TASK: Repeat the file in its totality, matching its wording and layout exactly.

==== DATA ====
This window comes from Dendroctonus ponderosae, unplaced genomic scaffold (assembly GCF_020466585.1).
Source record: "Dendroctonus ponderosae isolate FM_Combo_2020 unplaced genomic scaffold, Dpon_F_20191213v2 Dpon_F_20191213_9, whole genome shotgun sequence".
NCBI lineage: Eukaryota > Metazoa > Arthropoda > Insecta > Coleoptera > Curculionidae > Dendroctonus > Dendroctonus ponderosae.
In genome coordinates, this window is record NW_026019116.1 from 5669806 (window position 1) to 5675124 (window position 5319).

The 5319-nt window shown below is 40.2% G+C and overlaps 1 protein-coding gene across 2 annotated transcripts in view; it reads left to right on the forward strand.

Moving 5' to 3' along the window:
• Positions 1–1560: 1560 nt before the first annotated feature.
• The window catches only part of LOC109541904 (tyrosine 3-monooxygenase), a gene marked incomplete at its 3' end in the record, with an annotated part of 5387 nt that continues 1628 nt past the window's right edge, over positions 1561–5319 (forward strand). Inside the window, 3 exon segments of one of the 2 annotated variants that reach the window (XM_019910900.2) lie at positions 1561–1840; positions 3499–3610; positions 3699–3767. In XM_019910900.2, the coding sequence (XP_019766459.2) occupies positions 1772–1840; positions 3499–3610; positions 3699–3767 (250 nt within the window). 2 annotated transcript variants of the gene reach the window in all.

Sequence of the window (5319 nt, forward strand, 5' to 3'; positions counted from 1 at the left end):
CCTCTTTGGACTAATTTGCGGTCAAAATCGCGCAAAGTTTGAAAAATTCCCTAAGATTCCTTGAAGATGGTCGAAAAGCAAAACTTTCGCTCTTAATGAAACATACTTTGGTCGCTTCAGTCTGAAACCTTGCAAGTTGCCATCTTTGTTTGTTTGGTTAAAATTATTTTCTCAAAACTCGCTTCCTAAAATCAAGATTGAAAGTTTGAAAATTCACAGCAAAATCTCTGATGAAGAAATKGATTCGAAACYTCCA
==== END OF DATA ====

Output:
This window comes from Dendroctonus ponderosae, unplaced genomic scaffold (assembly GCF_020466585.1).
Source record: "Dendroctonus ponderosae isolate FM_Combo_2020 unplaced genomic scaffold, Dpon_F_20191213v2 Dpon_F_20191213_9, whole genome shotgun sequence".
NCBI lineage: Eukaryota > Metazoa > Arthropoda > Insecta > Coleoptera > Curculionidae > Dendroctonus > Dendroctonus ponderosae.
In genome coordinates, this window is record NW_026019116.1 from 5669806 (window position 1) to 5675124 (window position 5319).

The 5319-nt window shown below is 40.2% G+C and overlaps 1 protein-coding gene across 2 annotated transcripts in view; it reads left to right on the forward strand.

Moving 5' to 3' along the window:
• Positions 1–1560: 1560 nt before the first annotated feature.
• The window catches only part of LOC109541904 (tyrosine 3-monooxygenase), a gene marked incomplete at its 3' end in the record, with an annotated part of 5387 nt that continues 1628 nt past the window's right edge, over positions 1561–5319 (forward strand). Inside the window, 3 exon segments of one of the 2 annotated variants that reach the window (XM_019910900.2) lie at positions 1561–1840; positions 3499–3610; positions 3699–3767. In XM_019910900.2, the coding sequence (XP_019766459.2) occupies positions 1772–1840; positions 3499–3610; positions 3699–3767 (250 nt within the window). 2 annotated transcript variants of the gene reach the window in all.

Sequence of the window (5319 nt, forward strand, 5' to 3'; positions counted from 1 at the left end):
CCTCTTTGGACTAATTTGCGGTCAAAATCGCGCAAAGTTTGAAAAATTCCCTAAGATTCCTTGAAGATGGTCGAAAAGCAAAACTTTCGCTCTTAATGAAACATACTTTGGTCGCTTCAGTCTGAAACCTTGCAAGTTGCCATCTTTGTTTGTTTGGTTAAAATTATTTTCTCAAAACTCGCTTCCTAAAATCAAGATTGAAAGTTTGAAAATTCACAGCAAAATCTCTGATGAAGAAATKGATTCGAAACYTCCA